Welcome to the Tip N Trash project of Washington DC and Baltimore City. Each month we will give you information on the project, mosquitoes you may find in DC and Maryland, and ways that you can reduce these mosquitoes in your backyard and neighborhood.
Learn more about the world's worst invader in Maryland and DC backyards - Asian Tiger Mosquito.
The Asian Tiger Mosquito is an imported pest and serious public health threat in the northeastern and greater eastern United States. Native to the East Asian region, “this species was first introduced to America into Texas in the 80s, through the import of used tires from Japan,” explains Dr. Leisnham.
Today, the Asian Tiger Mosquito can be found in more than 30 U.S. states and 40 countries. It is thought to be one of the fastest spreading animal species worldwide. “The mosquito has even been nominated among 100 of the “World’s Worst” invaders,” says Dr. Leisnham. “At least 11 viruses have been isolated from specimens in the field including Dengue, Chikungunya, West Nile virus, Japanese Encephalitis virus, Eastern Equine Encephalitis virus, and LaCrosse virus.”
Why Baltimore and Washington DC?
The Baltimore- DC region is at a higher risk of imported cases of exotic diseases since it is an important hub for global travel and trading. “Both cities also have high rates of HIV infection in comparison with national averages, including those living with AIDS, often exhibiting greater vulnerability to vector-borne pathogens than non-infected individuals,” says Dr. Leisnham. Moreover, current abatement methods for the Asian Tiger do not work. This is explained by the fact that the species grow in a vast array of small discrete water-collecting containers that lie across a patchwork of limited-access private land, and thus renders them too numerous to visit.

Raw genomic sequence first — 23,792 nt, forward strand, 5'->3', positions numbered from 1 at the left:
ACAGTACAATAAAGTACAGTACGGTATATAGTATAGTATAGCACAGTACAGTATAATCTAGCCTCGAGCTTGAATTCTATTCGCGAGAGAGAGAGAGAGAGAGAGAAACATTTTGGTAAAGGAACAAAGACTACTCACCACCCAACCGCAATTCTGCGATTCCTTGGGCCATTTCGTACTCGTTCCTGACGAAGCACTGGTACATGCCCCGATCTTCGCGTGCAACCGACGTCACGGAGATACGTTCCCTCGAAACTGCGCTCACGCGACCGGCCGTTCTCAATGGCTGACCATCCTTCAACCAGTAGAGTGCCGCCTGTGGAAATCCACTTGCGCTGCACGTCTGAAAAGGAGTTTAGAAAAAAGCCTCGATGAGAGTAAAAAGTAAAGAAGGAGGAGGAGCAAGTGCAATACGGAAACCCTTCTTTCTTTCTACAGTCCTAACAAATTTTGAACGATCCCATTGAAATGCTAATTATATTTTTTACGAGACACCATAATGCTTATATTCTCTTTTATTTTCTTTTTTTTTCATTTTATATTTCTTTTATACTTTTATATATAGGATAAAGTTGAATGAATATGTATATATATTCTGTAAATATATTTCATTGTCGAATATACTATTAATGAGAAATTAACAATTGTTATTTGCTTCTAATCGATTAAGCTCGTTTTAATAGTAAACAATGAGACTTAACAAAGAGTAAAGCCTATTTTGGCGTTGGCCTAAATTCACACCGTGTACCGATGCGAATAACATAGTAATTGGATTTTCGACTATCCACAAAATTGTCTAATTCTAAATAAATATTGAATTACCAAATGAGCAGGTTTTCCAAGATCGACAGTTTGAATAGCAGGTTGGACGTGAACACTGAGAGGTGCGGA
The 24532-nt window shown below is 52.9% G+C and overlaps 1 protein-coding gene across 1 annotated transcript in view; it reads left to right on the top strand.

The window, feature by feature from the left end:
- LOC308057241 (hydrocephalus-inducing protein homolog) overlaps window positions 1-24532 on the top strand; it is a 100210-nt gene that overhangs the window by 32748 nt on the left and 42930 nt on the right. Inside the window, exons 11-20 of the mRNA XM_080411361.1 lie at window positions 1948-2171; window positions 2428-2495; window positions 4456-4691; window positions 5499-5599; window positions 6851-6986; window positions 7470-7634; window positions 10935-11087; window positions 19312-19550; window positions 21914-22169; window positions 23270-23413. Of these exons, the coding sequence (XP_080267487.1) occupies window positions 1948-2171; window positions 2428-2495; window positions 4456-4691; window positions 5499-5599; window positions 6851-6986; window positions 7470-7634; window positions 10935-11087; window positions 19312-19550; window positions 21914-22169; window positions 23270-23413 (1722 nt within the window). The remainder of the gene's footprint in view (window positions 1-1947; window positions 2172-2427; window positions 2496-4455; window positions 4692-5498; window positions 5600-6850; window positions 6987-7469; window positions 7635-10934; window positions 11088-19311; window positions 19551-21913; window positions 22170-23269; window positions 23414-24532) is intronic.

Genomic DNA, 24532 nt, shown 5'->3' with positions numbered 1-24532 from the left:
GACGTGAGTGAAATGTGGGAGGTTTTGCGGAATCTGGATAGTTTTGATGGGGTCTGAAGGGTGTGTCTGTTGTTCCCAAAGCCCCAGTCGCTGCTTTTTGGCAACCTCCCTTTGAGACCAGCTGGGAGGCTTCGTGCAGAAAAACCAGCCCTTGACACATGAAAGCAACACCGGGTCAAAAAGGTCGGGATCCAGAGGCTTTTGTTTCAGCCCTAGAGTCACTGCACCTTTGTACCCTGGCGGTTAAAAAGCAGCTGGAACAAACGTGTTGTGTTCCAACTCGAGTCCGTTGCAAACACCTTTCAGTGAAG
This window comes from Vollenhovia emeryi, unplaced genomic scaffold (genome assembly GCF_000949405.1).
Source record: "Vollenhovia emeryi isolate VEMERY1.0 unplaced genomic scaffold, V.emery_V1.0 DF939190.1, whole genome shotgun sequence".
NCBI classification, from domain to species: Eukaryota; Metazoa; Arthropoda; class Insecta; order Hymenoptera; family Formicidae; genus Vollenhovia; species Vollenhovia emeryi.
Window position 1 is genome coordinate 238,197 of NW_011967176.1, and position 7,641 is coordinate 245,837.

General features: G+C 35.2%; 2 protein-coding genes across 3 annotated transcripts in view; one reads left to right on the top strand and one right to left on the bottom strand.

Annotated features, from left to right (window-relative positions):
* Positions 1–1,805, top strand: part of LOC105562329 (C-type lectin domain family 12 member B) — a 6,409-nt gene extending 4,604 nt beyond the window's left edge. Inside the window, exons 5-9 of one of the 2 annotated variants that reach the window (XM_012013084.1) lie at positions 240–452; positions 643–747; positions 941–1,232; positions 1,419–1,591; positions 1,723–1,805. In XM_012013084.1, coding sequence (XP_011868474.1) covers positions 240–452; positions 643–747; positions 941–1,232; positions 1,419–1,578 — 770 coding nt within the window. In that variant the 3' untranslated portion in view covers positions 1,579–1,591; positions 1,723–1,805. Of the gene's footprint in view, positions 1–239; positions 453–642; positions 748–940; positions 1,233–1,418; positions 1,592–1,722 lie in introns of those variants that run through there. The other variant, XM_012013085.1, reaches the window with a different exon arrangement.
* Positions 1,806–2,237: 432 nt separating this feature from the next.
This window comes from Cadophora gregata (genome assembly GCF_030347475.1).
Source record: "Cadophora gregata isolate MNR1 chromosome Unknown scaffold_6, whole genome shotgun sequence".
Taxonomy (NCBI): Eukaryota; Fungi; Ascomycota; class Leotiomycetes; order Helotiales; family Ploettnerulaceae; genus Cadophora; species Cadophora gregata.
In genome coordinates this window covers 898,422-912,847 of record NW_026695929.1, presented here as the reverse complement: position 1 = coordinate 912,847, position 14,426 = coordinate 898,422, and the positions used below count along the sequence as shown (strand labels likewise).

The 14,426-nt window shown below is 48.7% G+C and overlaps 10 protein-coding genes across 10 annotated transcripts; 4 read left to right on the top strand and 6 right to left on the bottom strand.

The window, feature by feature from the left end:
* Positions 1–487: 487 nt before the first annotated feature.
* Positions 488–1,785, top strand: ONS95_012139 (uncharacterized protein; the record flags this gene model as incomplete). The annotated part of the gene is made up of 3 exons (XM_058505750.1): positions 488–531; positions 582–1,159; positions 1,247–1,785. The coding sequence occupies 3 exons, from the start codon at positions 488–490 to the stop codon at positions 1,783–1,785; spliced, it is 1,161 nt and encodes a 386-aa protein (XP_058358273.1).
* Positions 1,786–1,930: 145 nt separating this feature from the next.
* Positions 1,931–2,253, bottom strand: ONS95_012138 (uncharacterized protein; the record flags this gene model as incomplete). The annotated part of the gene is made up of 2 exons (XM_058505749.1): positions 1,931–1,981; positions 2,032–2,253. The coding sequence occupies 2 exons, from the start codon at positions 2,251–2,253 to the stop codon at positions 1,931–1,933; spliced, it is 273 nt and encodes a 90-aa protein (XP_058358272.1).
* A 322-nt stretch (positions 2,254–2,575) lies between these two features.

Community-based involvement is vital to reduce these containers. Dr. Leisnham is thus leading a citizen science program to resolve this issue through print and web-based educational material. Researchers from Universities are teaming up with public health agencies and foundations to develop and evaluate different education strategies, among diverse socioeconomic status and cultural groups.
For more information, contact Kintija Eigmina, Web and Communications Coordinator
Last updated: 06/16/2011